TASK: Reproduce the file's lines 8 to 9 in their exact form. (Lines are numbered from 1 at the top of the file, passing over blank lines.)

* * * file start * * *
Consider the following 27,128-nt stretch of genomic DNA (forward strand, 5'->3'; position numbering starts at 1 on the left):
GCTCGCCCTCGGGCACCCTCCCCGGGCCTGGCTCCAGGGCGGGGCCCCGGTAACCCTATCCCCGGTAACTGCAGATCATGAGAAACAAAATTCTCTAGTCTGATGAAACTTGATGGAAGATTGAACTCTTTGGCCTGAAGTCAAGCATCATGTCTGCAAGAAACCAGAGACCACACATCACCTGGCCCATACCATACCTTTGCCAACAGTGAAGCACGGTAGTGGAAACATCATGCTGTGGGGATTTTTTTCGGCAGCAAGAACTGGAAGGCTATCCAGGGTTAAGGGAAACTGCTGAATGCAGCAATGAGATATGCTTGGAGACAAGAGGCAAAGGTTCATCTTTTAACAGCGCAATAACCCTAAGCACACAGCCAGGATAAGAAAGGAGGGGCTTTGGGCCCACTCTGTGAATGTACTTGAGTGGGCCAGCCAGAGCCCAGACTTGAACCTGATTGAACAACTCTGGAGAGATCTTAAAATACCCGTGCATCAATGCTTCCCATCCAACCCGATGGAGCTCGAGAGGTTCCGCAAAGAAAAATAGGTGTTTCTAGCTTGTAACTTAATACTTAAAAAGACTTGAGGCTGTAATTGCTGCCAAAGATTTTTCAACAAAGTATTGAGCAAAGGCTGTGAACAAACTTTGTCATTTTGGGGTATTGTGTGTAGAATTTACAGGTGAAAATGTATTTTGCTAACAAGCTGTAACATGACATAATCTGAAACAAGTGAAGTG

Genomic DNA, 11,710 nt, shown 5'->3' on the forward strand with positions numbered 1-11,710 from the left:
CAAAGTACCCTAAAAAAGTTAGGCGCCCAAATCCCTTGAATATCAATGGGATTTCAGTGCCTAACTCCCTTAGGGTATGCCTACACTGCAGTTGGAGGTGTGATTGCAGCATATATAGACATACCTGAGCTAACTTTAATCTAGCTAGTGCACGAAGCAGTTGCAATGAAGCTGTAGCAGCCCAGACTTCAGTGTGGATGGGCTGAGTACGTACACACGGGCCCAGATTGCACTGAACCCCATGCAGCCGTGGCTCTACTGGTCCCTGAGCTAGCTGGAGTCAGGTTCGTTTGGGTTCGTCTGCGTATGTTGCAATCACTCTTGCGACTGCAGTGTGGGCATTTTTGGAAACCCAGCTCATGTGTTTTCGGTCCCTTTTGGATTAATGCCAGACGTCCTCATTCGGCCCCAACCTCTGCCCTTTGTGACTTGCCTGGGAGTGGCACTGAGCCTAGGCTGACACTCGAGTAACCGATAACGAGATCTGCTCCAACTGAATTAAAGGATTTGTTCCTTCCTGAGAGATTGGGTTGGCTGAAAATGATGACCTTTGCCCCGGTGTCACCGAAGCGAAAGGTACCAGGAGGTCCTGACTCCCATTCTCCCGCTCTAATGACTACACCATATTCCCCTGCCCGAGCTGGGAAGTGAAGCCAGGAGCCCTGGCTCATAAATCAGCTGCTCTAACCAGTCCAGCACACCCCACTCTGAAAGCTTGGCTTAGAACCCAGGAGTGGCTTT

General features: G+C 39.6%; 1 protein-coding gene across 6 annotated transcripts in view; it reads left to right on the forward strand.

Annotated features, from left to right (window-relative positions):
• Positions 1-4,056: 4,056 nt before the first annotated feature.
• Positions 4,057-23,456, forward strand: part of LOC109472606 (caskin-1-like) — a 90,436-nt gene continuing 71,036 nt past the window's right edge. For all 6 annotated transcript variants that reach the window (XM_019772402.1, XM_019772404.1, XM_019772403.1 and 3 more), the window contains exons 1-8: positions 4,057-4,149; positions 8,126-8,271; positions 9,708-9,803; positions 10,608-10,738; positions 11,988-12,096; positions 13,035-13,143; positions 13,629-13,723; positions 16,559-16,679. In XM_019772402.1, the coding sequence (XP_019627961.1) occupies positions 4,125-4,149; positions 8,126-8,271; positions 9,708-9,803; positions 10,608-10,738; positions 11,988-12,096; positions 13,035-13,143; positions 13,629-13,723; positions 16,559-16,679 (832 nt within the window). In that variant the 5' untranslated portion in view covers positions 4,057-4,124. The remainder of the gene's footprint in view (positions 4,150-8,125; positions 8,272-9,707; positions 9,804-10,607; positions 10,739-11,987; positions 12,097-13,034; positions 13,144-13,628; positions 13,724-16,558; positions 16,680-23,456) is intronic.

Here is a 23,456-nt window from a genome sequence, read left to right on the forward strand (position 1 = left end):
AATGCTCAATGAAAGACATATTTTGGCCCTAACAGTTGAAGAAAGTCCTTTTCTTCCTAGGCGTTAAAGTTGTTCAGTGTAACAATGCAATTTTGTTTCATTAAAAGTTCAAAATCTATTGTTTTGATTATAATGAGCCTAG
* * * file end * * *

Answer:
• Positions 4,057-23,456, forward strand: part of LOC109472606 (caskin-1-like) — a 90,436-nt gene continuing 71,036 nt past the window's right edge. For all 6 annotated transcript variants that reach the window (XM_019772402.1, XM_019772404.1, XM_019772403.1 and 3 more), the window contains exons 1-8: positions 4,057-4,149; positions 8,126-8,271; positions 9,708-9,803; positions 10,608-10,738; positions 11,988-12,096; positions 13,035-13,143; positions 13,629-13,723; positions 16,559-16,679. In XM_019772402.1, the coding sequence (XP_019627961.1) occupies positions 4,125-4,149; positions 8,126-8,271; positions 9,708-9,803; positions 10,608-10,738; positions 11,988-12,096; positions 13,035-13,143; positions 13,629-13,723; positions 16,559-16,679 (832 nt within the window). In that variant the 5' untranslated portion in view covers positions 4,057-4,124. The remainder of the gene's footprint in view (positions 4,150-8,125; positions 8,272-9,707; positions 9,804-10,607; positions 10,739-11,987; positions 12,097-13,034; positions 13,144-13,628; positions 13,724-16,558; positions 16,680-23,456) is intronic.

Here is a 23,456-nt window from a genome sequence, read left to right on the forward strand (position 1 = left end):